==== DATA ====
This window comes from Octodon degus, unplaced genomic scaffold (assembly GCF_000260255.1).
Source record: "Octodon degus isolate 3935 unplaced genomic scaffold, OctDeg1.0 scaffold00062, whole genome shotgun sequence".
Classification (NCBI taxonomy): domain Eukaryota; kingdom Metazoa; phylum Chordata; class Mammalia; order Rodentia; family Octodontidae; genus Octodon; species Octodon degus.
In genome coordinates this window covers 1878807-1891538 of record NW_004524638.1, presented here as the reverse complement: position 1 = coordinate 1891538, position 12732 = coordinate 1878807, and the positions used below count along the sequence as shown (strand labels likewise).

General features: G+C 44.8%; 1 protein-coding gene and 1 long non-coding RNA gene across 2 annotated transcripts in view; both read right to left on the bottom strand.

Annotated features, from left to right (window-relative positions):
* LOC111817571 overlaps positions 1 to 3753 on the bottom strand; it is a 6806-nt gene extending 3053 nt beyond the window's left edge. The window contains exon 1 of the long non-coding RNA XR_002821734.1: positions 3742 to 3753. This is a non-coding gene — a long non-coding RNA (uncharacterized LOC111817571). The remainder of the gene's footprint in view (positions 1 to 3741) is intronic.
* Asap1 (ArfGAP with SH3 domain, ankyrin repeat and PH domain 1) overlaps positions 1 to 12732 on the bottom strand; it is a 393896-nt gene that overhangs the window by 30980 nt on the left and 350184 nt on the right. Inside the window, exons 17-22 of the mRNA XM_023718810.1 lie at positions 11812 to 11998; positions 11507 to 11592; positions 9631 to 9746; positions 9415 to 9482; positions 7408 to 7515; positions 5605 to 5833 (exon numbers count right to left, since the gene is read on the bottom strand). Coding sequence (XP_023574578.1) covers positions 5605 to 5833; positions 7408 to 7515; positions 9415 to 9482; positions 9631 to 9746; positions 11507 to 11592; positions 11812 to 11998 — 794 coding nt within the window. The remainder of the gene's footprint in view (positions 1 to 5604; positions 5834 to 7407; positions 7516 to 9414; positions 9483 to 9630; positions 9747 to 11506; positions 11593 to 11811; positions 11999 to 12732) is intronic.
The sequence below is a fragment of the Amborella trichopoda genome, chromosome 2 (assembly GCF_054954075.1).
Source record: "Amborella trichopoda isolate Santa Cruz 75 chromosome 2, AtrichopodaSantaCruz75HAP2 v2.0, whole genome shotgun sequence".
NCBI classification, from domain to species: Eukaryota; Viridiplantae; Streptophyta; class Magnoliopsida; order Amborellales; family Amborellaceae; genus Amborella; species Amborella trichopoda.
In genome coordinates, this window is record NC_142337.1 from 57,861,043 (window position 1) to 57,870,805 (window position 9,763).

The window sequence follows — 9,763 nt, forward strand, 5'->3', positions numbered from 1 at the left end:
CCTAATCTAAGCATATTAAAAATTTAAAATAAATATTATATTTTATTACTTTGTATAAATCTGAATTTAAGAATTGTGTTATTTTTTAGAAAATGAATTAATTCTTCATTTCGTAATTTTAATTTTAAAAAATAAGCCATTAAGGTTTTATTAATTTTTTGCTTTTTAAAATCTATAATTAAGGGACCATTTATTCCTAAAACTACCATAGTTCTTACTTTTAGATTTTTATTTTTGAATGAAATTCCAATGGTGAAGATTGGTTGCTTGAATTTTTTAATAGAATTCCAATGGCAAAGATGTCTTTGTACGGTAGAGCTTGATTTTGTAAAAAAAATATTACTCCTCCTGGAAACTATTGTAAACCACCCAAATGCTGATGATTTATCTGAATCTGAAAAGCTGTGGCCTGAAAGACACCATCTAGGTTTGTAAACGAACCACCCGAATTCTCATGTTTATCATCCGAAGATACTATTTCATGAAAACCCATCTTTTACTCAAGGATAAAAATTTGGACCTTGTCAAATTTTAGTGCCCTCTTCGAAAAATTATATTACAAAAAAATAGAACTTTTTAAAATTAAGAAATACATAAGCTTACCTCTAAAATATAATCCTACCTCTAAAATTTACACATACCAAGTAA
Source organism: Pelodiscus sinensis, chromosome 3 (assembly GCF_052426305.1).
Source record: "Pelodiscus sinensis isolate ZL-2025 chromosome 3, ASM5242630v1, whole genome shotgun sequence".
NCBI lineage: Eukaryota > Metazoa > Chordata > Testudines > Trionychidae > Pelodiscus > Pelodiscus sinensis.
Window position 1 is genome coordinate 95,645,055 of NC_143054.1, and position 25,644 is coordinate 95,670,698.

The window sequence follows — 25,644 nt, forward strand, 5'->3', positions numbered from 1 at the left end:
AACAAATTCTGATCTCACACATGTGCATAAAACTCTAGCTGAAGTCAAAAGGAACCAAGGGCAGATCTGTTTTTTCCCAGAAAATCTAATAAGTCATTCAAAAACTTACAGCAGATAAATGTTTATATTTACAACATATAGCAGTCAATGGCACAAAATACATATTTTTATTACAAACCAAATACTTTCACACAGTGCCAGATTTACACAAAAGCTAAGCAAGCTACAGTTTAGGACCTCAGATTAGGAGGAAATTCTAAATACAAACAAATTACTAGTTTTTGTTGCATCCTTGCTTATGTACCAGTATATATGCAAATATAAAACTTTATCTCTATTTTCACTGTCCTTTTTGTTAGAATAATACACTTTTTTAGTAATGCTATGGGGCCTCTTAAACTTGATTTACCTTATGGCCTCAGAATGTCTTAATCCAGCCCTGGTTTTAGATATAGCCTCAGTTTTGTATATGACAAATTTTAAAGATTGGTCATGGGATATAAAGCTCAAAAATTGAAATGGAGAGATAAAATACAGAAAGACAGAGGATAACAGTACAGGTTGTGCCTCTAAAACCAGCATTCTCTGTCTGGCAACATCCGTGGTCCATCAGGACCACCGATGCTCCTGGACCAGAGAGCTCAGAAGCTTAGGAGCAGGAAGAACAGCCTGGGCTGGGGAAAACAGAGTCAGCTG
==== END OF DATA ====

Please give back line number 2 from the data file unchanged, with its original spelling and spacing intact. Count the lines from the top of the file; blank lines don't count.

Source record: "Octodon degus isolate 3935 unplaced genomic scaffold, OctDeg1.0 scaffold00062, whole genome shotgun sequence".